Don’t Mess with the GBH
It’s nesting time now in our protected wetlands, and a really fun time — the biggest and smallest waders are settled into their annual nests (some of them, including the Great Blue Herons, return to the same nests each year). I’m running a bit behind on the nest-building activities, always a fascinating process to watch. But in the meantime, I couldn’t resist this episode that caught me unawares the other evening. I heard a GBH’s croaking cacophony (select the last option in this list — croaking calls, wing noise — for the best example) in one of the usually quiet rookeries. He or she was obviously not very happy.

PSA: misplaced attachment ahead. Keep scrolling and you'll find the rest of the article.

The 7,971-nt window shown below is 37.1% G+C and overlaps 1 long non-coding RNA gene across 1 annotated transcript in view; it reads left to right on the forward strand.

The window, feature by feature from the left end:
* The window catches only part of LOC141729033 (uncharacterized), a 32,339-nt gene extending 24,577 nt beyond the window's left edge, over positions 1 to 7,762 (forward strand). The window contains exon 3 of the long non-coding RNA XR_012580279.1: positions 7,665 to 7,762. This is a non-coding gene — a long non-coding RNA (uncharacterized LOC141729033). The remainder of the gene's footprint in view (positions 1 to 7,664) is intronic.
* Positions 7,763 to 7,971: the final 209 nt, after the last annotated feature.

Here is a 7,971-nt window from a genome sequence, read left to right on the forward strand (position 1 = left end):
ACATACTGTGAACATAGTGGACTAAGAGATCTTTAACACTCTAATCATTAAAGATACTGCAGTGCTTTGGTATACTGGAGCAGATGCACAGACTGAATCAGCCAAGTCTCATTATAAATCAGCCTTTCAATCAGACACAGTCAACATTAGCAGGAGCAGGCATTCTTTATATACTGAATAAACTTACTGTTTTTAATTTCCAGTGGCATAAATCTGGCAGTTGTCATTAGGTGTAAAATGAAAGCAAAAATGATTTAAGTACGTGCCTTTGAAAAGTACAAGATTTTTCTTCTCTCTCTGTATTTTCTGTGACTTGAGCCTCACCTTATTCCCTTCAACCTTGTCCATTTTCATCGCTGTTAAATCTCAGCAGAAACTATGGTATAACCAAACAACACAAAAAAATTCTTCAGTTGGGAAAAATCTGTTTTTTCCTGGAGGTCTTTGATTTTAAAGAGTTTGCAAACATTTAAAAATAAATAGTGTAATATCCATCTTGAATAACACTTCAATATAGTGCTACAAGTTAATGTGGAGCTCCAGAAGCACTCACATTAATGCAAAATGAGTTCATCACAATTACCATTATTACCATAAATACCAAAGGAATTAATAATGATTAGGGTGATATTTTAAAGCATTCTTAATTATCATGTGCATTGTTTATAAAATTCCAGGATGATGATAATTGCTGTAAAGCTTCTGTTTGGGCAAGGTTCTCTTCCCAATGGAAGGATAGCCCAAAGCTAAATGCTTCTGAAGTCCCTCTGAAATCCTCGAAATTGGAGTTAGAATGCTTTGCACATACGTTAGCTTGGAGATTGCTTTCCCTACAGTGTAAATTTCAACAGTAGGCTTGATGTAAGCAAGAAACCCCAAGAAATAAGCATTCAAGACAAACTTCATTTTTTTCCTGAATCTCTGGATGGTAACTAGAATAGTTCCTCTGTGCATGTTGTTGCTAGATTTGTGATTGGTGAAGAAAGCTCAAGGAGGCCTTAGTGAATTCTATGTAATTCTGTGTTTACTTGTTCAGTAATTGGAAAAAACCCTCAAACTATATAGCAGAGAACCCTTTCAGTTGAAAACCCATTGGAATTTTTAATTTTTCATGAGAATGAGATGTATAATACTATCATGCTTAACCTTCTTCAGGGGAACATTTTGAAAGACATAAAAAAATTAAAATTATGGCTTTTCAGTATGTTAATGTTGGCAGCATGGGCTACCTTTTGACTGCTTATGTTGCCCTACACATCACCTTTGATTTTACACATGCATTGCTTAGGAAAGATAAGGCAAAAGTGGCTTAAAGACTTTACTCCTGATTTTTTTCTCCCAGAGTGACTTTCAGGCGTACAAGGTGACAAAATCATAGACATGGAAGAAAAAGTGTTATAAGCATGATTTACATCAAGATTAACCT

At the time, I couldn’t see the source of torment for the heron, who was probably chasing something away from a newly-created nest. The previous night, a group of GBHs was screaming in another rookery, because an alligator swam too close for comfort to their nests. I didn’t see the gator actually nab anything, but the collective croaking, screaming noise could be heard throughout the wetlands.
As it turns out, an anhinga had the gumption to impede on this heron’s space.
The look on the poor anhinga’s face as it’s being flushed out of the rookery is priceless…. Of course I was worried for the poor anhinga: Did he have a nest too, or was he just looking for a comfy spot for the night? Either way, I wish I wasn’t walking onto the scene so suddenly, and had some time to properly prepare for the shot, to include his appalled mug.
And for the Great Blue Heron? Unabashed triumph.